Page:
Use of martial metaphors has long been common in political campaigns. Liberals cite Sarah Palin’s cross-hairs ad targeting Democratic candidates. They ignore the Democratic National Committee’s own bulls-eye ads during President Bush’s re-election campaign. There is zero evidence that such terms prompted any of the violence against political figures in recent decades. JFK assassin Lee Harvey Oswald was a deranged Marxist; RFK assassin Sirhan Sirhan was a Palestinian militant angry at RFK’s support for Israel; Martin Luther King assassin James Earl Ray was a white racist; would-be assassins of Gerald Ford were an ex-Manson-gang female member (Lynnette “Squeaky” Fromme) and a deranged woman (Sara Jane Moore). Would-be Reagan assassin John Hinckley wanted to impress actress Jodie Foster. The last member of Congress assassinated, California Rep. Leo Ryan, was killed in Guyana in 1978 by followers of cultist Jim Jones, whose acolytes then committed mass suicide.
In the landmark 1964 libel case New York Times v. Sullivan, the Supreme Court erected a high legal wall to libel suits brought against the press by plaintiffs deemed public figures, justifying their ruling by stating that in a free society debate must be “uninhibited, robust and wide open.” A debate which caters to every sensitivity by eliminating even use of images like the “bulls-eye” would be a sleep-inducing affair limited to goody two-shoes exchanges. Even the term “campaign” is itself a martial metaphor. Do we want this?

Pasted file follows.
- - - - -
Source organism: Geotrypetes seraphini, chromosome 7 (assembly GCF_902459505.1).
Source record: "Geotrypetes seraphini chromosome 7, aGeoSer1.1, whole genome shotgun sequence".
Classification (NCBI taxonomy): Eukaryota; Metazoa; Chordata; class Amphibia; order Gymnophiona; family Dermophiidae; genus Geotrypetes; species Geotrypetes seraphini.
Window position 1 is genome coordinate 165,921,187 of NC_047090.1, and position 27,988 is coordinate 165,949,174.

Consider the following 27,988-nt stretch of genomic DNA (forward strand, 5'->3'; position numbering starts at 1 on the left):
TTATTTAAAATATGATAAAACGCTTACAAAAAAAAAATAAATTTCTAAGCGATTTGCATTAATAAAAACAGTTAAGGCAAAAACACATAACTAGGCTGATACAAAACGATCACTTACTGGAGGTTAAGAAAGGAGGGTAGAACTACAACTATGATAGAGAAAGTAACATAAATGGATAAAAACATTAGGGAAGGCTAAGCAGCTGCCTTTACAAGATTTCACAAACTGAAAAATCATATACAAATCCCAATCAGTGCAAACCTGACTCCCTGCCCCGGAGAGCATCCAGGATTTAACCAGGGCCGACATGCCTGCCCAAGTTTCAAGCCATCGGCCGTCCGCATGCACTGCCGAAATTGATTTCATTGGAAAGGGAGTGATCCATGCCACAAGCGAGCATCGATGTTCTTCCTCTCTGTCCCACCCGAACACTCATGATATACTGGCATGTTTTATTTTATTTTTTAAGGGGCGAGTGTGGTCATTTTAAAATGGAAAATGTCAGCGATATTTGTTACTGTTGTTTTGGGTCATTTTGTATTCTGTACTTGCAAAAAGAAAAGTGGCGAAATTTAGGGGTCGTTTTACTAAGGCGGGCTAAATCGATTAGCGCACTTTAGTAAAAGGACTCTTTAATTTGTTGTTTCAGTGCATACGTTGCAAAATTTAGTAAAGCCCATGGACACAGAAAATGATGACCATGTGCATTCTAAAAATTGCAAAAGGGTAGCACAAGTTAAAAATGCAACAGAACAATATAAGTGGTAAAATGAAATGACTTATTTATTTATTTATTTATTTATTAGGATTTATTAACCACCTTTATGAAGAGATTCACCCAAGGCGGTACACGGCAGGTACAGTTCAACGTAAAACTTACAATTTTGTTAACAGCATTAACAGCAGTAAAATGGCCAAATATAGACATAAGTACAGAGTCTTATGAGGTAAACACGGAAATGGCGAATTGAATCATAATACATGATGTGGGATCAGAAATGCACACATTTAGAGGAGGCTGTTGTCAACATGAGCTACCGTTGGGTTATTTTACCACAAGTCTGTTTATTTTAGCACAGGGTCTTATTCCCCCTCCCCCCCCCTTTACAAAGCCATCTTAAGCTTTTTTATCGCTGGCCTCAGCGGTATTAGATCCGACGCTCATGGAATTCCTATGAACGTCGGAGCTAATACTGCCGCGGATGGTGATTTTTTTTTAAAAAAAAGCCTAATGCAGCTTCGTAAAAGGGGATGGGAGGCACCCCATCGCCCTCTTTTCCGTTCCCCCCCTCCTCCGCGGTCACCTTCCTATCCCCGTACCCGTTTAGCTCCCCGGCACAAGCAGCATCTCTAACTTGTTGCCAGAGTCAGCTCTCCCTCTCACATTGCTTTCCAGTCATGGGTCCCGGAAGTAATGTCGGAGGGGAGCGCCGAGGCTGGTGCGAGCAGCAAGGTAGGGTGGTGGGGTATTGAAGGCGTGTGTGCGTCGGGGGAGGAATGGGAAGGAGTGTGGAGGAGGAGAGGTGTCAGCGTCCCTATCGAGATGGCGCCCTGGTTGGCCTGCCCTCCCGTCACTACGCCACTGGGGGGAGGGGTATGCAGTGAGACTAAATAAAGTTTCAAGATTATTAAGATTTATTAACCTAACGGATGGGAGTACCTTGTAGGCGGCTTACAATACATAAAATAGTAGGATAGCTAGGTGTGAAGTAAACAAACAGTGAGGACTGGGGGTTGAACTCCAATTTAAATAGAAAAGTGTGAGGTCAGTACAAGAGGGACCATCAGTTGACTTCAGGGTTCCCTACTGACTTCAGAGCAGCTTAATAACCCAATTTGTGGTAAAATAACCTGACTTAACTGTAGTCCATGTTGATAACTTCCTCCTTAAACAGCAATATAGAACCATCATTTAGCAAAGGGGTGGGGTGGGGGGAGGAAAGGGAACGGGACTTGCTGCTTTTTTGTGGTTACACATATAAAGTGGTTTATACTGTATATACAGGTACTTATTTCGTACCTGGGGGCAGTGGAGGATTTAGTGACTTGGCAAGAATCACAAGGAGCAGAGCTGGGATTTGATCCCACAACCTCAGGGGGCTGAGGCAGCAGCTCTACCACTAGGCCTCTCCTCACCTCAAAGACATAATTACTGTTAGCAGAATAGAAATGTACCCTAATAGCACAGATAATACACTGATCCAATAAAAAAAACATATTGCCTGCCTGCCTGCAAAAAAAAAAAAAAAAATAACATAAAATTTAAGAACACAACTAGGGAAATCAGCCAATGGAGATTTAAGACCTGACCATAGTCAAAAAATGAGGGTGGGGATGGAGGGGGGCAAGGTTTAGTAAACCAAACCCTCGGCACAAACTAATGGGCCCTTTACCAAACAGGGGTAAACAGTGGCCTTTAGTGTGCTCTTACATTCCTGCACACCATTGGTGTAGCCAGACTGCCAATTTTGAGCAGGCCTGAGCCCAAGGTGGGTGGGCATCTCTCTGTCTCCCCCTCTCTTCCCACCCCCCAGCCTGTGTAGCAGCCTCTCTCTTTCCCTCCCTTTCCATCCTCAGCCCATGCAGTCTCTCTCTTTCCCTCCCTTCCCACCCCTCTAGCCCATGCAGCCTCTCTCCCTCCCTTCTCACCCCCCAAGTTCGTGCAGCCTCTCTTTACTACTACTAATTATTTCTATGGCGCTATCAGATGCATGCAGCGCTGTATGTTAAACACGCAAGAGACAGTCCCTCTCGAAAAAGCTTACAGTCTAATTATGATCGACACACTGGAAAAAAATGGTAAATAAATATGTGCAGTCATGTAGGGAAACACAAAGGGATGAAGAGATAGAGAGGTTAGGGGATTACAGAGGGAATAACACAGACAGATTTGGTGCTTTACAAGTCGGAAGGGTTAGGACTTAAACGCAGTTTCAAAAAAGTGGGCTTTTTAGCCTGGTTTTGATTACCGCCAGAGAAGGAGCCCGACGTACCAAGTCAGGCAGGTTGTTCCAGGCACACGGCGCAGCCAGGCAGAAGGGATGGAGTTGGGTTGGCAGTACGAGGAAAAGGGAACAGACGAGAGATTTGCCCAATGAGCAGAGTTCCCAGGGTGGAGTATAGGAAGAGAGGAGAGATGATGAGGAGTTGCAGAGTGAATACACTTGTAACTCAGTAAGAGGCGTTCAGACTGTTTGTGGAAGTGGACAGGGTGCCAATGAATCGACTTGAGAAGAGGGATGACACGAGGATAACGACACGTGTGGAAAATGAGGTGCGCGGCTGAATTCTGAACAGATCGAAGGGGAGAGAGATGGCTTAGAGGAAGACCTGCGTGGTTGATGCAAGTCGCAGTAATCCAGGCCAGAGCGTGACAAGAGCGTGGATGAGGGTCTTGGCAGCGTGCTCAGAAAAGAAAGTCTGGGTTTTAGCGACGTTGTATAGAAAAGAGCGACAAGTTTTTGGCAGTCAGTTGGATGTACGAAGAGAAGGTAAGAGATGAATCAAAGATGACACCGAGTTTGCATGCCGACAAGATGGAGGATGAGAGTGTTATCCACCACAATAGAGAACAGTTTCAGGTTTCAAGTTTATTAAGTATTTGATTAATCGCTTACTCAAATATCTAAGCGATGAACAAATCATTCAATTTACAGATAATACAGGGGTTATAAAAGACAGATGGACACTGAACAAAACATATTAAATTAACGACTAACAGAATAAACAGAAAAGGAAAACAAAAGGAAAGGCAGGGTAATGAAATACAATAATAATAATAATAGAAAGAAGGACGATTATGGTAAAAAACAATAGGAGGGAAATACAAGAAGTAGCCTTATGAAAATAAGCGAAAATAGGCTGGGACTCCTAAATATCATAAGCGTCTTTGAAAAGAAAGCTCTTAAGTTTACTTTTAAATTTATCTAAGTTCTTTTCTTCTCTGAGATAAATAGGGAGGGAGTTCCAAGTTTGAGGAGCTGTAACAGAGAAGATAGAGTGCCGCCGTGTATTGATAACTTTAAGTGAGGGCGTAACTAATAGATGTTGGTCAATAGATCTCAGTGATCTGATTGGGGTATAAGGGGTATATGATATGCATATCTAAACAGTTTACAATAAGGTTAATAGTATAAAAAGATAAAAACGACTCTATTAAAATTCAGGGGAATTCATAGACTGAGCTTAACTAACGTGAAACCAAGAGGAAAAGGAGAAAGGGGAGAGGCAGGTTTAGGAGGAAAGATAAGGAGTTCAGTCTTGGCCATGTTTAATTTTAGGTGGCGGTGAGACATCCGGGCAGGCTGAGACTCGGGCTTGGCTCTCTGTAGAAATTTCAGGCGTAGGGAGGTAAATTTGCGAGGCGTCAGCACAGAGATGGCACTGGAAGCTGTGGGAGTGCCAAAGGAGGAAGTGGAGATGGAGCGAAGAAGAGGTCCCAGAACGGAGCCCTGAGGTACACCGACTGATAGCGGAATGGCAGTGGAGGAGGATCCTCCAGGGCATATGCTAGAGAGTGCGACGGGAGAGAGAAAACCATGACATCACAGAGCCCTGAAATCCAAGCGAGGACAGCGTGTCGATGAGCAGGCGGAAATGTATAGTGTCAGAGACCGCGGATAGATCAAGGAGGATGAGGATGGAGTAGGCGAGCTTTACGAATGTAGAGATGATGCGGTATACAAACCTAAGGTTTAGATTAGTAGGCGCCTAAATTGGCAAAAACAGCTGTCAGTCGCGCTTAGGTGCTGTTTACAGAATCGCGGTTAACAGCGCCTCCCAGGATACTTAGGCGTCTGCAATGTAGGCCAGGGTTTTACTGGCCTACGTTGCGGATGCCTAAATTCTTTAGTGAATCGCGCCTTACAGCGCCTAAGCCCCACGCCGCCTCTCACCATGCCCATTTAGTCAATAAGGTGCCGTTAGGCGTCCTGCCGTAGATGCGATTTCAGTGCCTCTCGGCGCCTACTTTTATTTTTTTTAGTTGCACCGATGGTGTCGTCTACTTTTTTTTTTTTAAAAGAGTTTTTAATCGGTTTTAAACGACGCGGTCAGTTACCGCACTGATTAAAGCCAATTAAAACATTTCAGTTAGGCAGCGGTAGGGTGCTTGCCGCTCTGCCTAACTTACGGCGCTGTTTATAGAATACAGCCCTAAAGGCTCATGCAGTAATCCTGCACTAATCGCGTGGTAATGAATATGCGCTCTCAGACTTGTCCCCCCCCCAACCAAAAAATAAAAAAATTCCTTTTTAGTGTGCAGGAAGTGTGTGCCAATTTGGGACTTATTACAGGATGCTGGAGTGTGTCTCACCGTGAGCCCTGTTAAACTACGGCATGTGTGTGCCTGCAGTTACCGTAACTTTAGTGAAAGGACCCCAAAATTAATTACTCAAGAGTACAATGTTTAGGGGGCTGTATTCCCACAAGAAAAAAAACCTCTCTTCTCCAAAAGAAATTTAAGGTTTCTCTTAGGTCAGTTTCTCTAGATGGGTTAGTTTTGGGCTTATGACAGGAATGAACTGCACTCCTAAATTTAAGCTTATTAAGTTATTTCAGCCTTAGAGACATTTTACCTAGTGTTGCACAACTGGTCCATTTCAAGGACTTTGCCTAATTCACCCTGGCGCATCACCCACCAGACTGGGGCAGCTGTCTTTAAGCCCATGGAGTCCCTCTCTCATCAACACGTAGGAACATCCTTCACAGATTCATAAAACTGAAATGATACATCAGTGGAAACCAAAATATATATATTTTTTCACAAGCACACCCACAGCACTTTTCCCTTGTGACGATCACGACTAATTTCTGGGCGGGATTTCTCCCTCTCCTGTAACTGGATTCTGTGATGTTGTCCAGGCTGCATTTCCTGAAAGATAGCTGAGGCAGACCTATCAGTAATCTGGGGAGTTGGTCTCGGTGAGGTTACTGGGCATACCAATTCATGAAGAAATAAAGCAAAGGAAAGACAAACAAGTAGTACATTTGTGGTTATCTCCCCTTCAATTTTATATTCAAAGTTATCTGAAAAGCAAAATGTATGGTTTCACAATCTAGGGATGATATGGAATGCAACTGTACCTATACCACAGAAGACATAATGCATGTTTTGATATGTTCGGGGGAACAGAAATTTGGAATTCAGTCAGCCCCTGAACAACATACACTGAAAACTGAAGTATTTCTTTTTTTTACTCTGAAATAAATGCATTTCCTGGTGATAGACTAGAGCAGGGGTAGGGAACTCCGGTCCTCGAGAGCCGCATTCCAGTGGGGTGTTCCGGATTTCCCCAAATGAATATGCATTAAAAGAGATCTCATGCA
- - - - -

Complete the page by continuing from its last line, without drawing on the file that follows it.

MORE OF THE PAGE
Yes, some formulations are rightly shunned — racial epithets, profanity, Nazi (“Bush-Hitler”), Communist. Such outbursts add nothing useful to debate. In January 2005 Howard Dean said: “I hate Republicans and everything they stand for!” In February 2005 — the very month that the former Vermont governor was elected chairman of the Democratic Party — Dean said: ”This is a struggle between good and evil and we’re the good.” Liberals in the main agree.
Yes, I have focused on the left’s abuse; there is abuse from the right as well. But because liberal pundits and bloggers went ballistic in the immediate aftermath of the shootings, such examples serve as a corrective. Invective is everywhere and always has been. When someone goes way over the line, reaction will force retraction. But most of the time debate should be as ever “uninhibited, robust and wide open,” with lots of sharp witticisms, acid analogies, and the like. Even Calvin Coolidge fans should chuckle at what humorist Dorothy Parker said, when told of famously taciturn Silent Cal’s passing: “How can they tell?” And yes, Sarah Palin can channel Tina Fey’s perfect Sarah twin — and did so, when they met on SNL.
Call it Civility Lite — civil, but robust — and thus not too civil.